It is autumn in the US. The leaves are changing colours, football season has begun and active shareholders are prepping their target lists in anticipation of the shareholder proposal submission rush which typically takes place every year from September to mid-November.
With so much talk about no-action letters, precatory filings, settlement negotiations and AGM showdowns originating from this process and carrying through to next year’s voting season, it is worth taking a step back to set the record straight about what all this chatter actually means.
A shareholder proposal is quite simply a resolution sponsored by an investor (the proponent) to be discussed and voted on at a company’s annual general meeting. But what does it really mean? For instance, is it bad for a company to receive lots of shareholder proposals? Can anyone submit a proposal? Can a shareholder ask for anything they want in a proposal? If a proposal wins majority support, does the company have to do something? And will this actually make a difference?
So, answers first: Sometimes yes, sometimes no. Just about anyone. No, it must be specific with a strict 500 word limit. No, the company does not need to do anything – usually. If executed properly – undoubtedly.
Some might be surprised to learn that in the US eligibility requirements for submitting shareholder proposals are quite accessible even to modestly endowed retail investors. Generally speaking, holding $2,000 of a company’s shares for a one-year period will get your foot in the door. While many of the highest profile proposals are sponsored by large institutional investors, others are sent in by special interest groups, social activists, civic organisations and everyday citizens with a few shares and something to say.
Shareholder proposals are often motivated by a range of factors from the sophisticated (leverage to gain board access) and tactical (to raise public awareness for a specific cause) to the downright simplistic (simply stating that company X is bad).
While this level of accessibility is an emblem of shareholder democracy at work, it needs to be taken with a grain of salt.The proponent of a proposal can often reveal as much about its merits as its subject matter or corporate recipient. Because some proponents will be more interested in dialogue, while others are most concerned with capturing headlines, each company’s approach for dealing with a proposal will differ vastly. This is part of the reason the overall number of shareholder proposals a company receives is by itself meaningless. However, the volume of submissions can be an indicator of company-specific challenges or a lack of willingness to engage by either the company or proponent.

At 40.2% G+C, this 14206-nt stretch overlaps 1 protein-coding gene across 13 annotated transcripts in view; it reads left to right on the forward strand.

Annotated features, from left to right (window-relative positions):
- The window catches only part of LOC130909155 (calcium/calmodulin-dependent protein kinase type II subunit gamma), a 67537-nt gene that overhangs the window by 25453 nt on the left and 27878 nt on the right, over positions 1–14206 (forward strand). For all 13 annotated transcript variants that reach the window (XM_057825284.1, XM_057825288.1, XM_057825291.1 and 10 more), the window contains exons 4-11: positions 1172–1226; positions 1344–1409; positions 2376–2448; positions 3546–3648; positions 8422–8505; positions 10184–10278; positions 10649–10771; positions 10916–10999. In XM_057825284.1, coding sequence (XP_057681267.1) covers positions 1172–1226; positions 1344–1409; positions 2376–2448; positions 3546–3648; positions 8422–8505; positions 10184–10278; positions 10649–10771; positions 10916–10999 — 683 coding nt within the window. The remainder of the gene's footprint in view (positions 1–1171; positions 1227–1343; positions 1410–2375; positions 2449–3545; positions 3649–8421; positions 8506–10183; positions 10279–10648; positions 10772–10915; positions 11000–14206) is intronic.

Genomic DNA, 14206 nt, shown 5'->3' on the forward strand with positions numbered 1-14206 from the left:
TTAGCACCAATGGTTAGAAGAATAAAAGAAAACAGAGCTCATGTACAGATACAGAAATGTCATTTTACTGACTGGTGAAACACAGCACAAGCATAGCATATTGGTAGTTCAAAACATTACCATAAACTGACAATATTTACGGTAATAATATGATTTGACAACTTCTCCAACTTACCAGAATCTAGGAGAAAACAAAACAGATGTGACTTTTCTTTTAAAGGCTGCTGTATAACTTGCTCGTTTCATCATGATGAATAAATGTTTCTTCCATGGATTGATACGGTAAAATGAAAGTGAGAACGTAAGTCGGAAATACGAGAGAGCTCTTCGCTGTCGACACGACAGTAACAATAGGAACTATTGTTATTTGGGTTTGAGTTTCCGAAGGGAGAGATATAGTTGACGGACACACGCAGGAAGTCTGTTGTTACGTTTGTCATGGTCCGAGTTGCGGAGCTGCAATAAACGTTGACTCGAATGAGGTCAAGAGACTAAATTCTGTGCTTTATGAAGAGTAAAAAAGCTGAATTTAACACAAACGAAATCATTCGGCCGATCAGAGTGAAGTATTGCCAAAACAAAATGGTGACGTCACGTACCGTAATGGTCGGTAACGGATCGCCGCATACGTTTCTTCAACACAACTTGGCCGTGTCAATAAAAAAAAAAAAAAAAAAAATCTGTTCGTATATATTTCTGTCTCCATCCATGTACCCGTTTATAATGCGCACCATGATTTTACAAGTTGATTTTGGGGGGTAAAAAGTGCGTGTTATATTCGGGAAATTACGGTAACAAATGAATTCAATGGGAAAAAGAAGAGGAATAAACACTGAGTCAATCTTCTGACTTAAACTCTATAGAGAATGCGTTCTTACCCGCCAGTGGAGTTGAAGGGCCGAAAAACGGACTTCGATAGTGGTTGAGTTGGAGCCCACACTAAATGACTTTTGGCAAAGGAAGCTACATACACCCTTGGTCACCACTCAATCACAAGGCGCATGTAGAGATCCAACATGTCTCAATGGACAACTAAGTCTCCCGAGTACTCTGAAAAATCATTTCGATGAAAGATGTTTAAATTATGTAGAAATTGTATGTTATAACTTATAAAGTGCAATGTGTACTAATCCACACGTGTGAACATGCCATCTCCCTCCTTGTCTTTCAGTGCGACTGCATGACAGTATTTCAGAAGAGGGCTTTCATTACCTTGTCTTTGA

What has to happen when a shareholder proposal gains majority support? Well, most of the time nothing. Nearly all shareholder proposals filed are precatory in nature, meaning that the company is under no legal requirement to implement them regardless of the level of investor support received. A company can just ignore it and some do just that. In practice, however, even a strong minority of votes can give a proposal enough momentum to trigger serious consideration and movement from the board.
So if you are not guaranteed to get what you want when you win, how do you win? Many shareholder proposals never even go to a vote. In fact, a large percentage is withdrawn well before the annual meeting arrives. This is often the product of a compromise reached behind closed doors between the proponent and company in exchange for withdrawal from the ballot. In our view, this is almost always the preferred outcome. Often more real progress is achieved as a result of the proposals we settle than the ones which go to a vote and make headlines. We are not looking for a fight and both sides want the same thing – what is good for the company. Once most companies realise this, far greater change can be effected via diplomacy than slinging accusations across various news networks.
Will this actually make a difference? YES! No single element of our work in the US results as consistently or effectively in precipitating rapid and significant corporate responsiveness. Despite all of the wrangling and uncertainty that surrounds the process, when utilised in a skilled manner with a focused purpose, shareholder proposals can be one of the most effective catalysts of corporate change available to investors.